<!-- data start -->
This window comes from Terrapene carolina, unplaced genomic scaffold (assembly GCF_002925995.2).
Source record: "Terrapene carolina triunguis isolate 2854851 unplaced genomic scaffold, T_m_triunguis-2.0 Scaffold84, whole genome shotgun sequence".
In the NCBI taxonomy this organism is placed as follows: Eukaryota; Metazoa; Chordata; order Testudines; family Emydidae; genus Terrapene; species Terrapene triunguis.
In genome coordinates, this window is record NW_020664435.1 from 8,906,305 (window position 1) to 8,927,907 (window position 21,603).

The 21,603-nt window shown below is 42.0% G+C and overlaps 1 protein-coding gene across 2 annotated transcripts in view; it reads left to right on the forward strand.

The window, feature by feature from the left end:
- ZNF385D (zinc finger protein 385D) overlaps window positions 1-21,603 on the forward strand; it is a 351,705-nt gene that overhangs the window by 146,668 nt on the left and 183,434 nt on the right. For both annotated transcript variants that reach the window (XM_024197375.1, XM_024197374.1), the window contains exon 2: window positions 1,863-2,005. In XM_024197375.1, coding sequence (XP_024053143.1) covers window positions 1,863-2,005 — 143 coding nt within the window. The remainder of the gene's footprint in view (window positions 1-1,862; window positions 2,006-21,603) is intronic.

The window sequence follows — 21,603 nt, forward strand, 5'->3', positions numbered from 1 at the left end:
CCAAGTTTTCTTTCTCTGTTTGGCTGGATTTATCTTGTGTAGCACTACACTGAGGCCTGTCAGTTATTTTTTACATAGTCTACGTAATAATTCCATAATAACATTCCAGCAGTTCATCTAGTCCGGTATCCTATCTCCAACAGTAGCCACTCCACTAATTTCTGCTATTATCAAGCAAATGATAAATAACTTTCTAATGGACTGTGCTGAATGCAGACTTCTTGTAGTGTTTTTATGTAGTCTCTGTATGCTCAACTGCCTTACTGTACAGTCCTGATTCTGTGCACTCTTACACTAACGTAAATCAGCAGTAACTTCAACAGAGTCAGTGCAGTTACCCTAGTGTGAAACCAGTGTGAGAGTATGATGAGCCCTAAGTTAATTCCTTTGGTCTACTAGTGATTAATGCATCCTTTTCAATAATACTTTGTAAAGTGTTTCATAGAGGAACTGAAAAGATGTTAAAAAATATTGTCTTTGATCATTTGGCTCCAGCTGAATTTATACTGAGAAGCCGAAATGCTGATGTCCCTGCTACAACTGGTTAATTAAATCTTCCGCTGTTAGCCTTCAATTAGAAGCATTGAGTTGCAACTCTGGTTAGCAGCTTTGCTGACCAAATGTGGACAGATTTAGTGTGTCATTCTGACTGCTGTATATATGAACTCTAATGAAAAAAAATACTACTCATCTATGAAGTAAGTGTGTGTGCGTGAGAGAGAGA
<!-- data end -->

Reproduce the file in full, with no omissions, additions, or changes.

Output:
This window comes from Terrapene carolina, unplaced genomic scaffold (assembly GCF_002925995.2).
Source record: "Terrapene carolina triunguis isolate 2854851 unplaced genomic scaffold, T_m_triunguis-2.0 Scaffold84, whole genome shotgun sequence".
In the NCBI taxonomy this organism is placed as follows: Eukaryota; Metazoa; Chordata; order Testudines; family Emydidae; genus Terrapene; species Terrapene triunguis.
In genome coordinates, this window is record NW_020664435.1 from 8,906,305 (window position 1) to 8,927,907 (window position 21,603).

The 21,603-nt window shown below is 42.0% G+C and overlaps 1 protein-coding gene across 2 annotated transcripts in view; it reads left to right on the forward strand.

The window, feature by feature from the left end:
- ZNF385D (zinc finger protein 385D) overlaps window positions 1-21,603 on the forward strand; it is a 351,705-nt gene that overhangs the window by 146,668 nt on the left and 183,434 nt on the right. For both annotated transcript variants that reach the window (XM_024197375.1, XM_024197374.1), the window contains exon 2: window positions 1,863-2,005. In XM_024197375.1, coding sequence (XP_024053143.1) covers window positions 1,863-2,005 — 143 coding nt within the window. The remainder of the gene's footprint in view (window positions 1-1,862; window positions 2,006-21,603) is intronic.

The window sequence follows — 21,603 nt, forward strand, 5'->3', positions numbered from 1 at the left end:
CCAAGTTTTCTTTCTCTGTTTGGCTGGATTTATCTTGTGTAGCACTACACTGAGGCCTGTCAGTTATTTTTTACATAGTCTACGTAATAATTCCATAATAACATTCCAGCAGTTCATCTAGTCCGGTATCCTATCTCCAACAGTAGCCACTCCACTAATTTCTGCTATTATCAAGCAAATGATAAATAACTTTCTAATGGACTGTGCTGAATGCAGACTTCTTGTAGTGTTTTTATGTAGTCTCTGTATGCTCAACTGCCTTACTGTACAGTCCTGATTCTGTGCACTCTTACACTAACGTAAATCAGCAGTAACTTCAACAGAGTCAGTGCAGTTACCCTAGTGTGAAACCAGTGTGAGAGTATGATGAGCCCTAAGTTAATTCCTTTGGTCTACTAGTGATTAATGCATCCTTTTCAATAATACTTTGTAAAGTGTTTCATAGAGGAACTGAAAAGATGTTAAAAAATATTGTCTTTGATCATTTGGCTCCAGCTGAATTTATACTGAGAAGCCGAAATGCTGATGTCCCTGCTACAACTGGTTAATTAAATCTTCCGCTGTTAGCCTTCAATTAGAAGCATTGAGTTGCAACTCTGGTTAGCAGCTTTGCTGACCAAATGTGGACAGATTTAGTGTGTCATTCTGACTGCTGTATATATGAACTCTAATGAAAAAAAATACTACTCATCTATGAAGTAAGTGTGTGTGCGTGAGAGAGAGA